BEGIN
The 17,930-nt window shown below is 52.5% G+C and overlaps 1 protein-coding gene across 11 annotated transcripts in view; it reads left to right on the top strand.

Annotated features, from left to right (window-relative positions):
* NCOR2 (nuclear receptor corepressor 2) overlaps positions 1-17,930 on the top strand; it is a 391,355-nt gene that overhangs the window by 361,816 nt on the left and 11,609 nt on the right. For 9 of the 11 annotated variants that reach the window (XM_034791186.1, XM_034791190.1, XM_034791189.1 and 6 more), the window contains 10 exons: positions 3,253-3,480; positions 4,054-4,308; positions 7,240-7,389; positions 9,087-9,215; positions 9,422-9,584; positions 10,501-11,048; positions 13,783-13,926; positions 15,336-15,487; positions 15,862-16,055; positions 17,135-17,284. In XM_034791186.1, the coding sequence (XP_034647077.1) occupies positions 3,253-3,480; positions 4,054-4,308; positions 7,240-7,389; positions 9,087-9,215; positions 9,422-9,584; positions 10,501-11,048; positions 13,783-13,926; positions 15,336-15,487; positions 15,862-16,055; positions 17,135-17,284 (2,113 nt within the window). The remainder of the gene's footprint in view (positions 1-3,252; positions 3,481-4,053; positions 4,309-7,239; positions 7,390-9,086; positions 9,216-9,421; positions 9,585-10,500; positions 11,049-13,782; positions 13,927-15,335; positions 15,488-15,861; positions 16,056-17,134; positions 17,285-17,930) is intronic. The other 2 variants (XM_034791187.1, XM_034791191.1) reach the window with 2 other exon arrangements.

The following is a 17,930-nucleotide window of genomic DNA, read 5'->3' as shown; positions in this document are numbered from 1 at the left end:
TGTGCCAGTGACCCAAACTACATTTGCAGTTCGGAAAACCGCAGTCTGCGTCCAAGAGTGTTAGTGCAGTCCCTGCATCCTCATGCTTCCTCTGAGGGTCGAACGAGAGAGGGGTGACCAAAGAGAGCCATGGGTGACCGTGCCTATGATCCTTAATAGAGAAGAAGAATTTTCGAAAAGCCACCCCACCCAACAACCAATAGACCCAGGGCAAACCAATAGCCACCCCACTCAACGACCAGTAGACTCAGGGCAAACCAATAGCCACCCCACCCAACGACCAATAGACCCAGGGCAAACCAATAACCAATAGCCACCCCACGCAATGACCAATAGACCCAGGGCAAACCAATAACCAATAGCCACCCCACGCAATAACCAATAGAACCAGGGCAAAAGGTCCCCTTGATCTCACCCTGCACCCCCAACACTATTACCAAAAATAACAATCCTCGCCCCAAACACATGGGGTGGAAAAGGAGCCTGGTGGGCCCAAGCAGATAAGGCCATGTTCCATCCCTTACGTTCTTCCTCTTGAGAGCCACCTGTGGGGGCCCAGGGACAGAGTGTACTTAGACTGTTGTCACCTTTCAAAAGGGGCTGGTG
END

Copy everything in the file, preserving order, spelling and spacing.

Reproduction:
The 17,930-nt window shown below is 52.5% G+C and overlaps 1 protein-coding gene across 11 annotated transcripts in view; it reads left to right on the top strand.

Annotated features, from left to right (window-relative positions):
* NCOR2 (nuclear receptor corepressor 2) overlaps positions 1-17,930 on the top strand; it is a 391,355-nt gene that overhangs the window by 361,816 nt on the left and 11,609 nt on the right. For 9 of the 11 annotated variants that reach the window (XM_034791186.1, XM_034791190.1, XM_034791189.1 and 6 more), the window contains 10 exons: positions 3,253-3,480; positions 4,054-4,308; positions 7,240-7,389; positions 9,087-9,215; positions 9,422-9,584; positions 10,501-11,048; positions 13,783-13,926; positions 15,336-15,487; positions 15,862-16,055; positions 17,135-17,284. In XM_034791186.1, the coding sequence (XP_034647077.1) occupies positions 3,253-3,480; positions 4,054-4,308; positions 7,240-7,389; positions 9,087-9,215; positions 9,422-9,584; positions 10,501-11,048; positions 13,783-13,926; positions 15,336-15,487; positions 15,862-16,055; positions 17,135-17,284 (2,113 nt within the window). The remainder of the gene's footprint in view (positions 1-3,252; positions 3,481-4,053; positions 4,309-7,239; positions 7,390-9,086; positions 9,216-9,421; positions 9,585-10,500; positions 11,049-13,782; positions 13,927-15,335; positions 15,488-15,861; positions 16,056-17,134; positions 17,285-17,930) is intronic. The other 2 variants (XM_034791187.1, XM_034791191.1) reach the window with 2 other exon arrangements.

The following is a 17,930-nucleotide window of genomic DNA, read 5'->3' as shown; positions in this document are numbered from 1 at the left end:
TGTGCCAGTGACCCAAACTACATTTGCAGTTCGGAAAACCGCAGTCTGCGTCCAAGAGTGTTAGTGCAGTCCCTGCATCCTCATGCTTCCTCTGAGGGTCGAACGAGAGAGGGGTGACCAAAGAGAGCCATGGGTGACCGTGCCTATGATCCTTAATAGAGAAGAAGAATTTTCGAAAAGCCACCCCACCCAACAACCAATAGACCCAGGGCAAACCAATAGCCACCCCACTCAACGACCAGTAGACTCAGGGCAAACCAATAGCCACCCCACCCAACGACCAATAGACCCAGGGCAAACCAATAACCAATAGCCACCCCACGCAATGACCAATAGACCCAGGGCAAACCAATAACCAATAGCCACCCCACGCAATAACCAATAGAACCAGGGCAAAAGGTCCCCTTGATCTCACCCTGCACCCCCAACACTATTACCAAAAATAACAATCCTCGCCCCAAACACATGGGGTGGAAAAGGAGCCTGGTGGGCCCAAGCAGATAAGGCCATGTTCCATCCCTTACGTTCTTCCTCTTGAGAGCCACCTGTGGGGGCCCAGGGACAGAGTGTACTTAGACTGTTGTCACCTTTCAAAAGGGGCTGGTG